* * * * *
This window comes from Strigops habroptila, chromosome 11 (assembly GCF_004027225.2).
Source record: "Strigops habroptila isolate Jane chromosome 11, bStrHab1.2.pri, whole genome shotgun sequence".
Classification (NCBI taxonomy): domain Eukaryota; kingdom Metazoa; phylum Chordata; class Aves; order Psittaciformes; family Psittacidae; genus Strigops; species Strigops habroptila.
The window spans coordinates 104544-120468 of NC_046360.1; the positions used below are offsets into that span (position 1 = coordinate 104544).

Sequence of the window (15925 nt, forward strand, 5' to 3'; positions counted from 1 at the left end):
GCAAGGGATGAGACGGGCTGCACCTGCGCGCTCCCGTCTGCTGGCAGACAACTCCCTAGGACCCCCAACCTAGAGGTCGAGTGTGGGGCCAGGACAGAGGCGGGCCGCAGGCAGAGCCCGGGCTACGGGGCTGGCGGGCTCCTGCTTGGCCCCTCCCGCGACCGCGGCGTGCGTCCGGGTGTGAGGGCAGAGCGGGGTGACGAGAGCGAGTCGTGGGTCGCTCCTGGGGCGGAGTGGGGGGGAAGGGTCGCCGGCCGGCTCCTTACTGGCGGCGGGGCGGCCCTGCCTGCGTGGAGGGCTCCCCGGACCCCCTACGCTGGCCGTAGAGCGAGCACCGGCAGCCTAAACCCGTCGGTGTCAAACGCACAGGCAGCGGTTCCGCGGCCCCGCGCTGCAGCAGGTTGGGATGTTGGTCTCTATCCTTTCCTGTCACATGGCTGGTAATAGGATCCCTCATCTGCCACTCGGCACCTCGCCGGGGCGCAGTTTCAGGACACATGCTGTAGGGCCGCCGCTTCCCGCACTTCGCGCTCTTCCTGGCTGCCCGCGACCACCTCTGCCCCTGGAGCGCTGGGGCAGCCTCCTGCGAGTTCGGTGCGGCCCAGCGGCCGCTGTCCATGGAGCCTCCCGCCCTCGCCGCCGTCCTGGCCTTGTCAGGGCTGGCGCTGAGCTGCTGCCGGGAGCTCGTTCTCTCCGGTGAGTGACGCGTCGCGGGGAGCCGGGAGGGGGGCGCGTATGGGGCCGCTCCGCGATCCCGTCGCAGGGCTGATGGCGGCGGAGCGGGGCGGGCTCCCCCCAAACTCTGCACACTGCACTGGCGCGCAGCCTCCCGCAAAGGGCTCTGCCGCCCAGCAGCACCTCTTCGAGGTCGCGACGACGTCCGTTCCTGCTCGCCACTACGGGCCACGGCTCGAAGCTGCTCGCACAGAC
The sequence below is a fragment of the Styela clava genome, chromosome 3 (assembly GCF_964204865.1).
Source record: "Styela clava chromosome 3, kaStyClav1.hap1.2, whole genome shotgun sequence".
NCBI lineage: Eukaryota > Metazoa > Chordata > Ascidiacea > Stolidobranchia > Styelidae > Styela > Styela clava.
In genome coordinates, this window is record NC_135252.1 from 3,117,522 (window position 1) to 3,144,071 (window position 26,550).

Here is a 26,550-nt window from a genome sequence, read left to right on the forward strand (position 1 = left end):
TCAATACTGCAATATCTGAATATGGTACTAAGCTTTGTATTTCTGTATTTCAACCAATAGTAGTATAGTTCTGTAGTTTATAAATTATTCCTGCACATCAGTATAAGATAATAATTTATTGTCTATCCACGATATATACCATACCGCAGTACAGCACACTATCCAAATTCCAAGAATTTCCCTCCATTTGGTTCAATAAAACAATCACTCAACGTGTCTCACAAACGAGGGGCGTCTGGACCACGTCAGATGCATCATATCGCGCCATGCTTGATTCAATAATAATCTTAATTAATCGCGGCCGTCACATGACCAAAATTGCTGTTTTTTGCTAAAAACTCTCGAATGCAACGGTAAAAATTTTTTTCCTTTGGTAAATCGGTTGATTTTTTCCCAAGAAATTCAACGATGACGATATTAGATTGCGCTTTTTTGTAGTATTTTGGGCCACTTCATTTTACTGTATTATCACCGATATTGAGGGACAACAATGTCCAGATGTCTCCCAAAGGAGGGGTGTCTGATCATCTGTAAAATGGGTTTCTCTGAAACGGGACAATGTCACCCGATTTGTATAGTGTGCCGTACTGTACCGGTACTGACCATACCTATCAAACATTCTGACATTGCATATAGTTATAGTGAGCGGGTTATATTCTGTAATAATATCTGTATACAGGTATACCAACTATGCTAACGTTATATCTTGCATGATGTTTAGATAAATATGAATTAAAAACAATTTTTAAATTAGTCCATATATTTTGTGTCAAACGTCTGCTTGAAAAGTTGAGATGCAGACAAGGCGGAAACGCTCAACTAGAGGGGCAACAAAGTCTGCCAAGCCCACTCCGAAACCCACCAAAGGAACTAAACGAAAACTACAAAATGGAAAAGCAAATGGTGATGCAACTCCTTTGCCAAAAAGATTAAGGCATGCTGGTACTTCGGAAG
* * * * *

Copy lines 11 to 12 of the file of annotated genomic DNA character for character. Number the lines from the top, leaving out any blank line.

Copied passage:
Here is a 26,550-nt window from a genome sequence, read left to right on the forward strand (position 1 = left end):
TCAATACTGCAATATCTGAATATGGTACTAAGCTTTGTATTTCTGTATTTCAACCAATAGTAGTATAGTTCTGTAGTTTATAAATTATTCCTGCACATCAGTATAAGATAATAATTTATTGTCTATCCACGATATATACCATACCGCAGTACAGCACACTATCCAAATTCCAAGAATTTCCCTCCATTTGGTTCAATAAAACAATCACTCAACGTGTCTCACAAACGAGGGGCGTCTGGACCACGTCAGATGCATCATATCGCGCCATGCTTGATTCAATAATAATCTTAATTAATCGCGGCCGTCACATGACCAAAATTGCTGTTTTTTGCTAAAAACTCTCGAATGCAACGGTAAAAATTTTTTTCCTTTGGTAAATCGGTTGATTTTTTCCCAAGAAATTCAACGATGACGATATTAGATTGCGCTTTTTTGTAGTATTTTGGGCCACTTCATTTTACTGTATTATCACCGATATTGAGGGACAACAATGTCCAGATGTCTCCCAAAGGAGGGGTGTCTGATCATCTGTAAAATGGGTTTCTCTGAAACGGGACAATGTCACCCGATTTGTATAGTGTGCCGTACTGTACCGGTACTGACCATACCTATCAAACATTCTGACATTGCATATAGTTATAGTGAGCGGGTTATATTCTGTAATAATATCTGTATACAGGTATACCAACTATGCTAACGTTATATCTTGCATGATGTTTAGATAAATATGAATTAAAAACAATTTTTAAATTAGTCCATATATTTTGTGTCAAACGTCTGCTTGAAAAGTTGAGATGCAGACAAGGCGGAAACGCTCAACTAGAGGGGCAACAAAGTCTGCCAAGCCCACTCCGAAACCCACCAAAGGAACTAAACGAAAACTACAAAATGGAAAAGCAAATGGTGATGCAACTCCTTTGCCAAAAAGATTAAGGCATGCTGGTACTTCGGAAG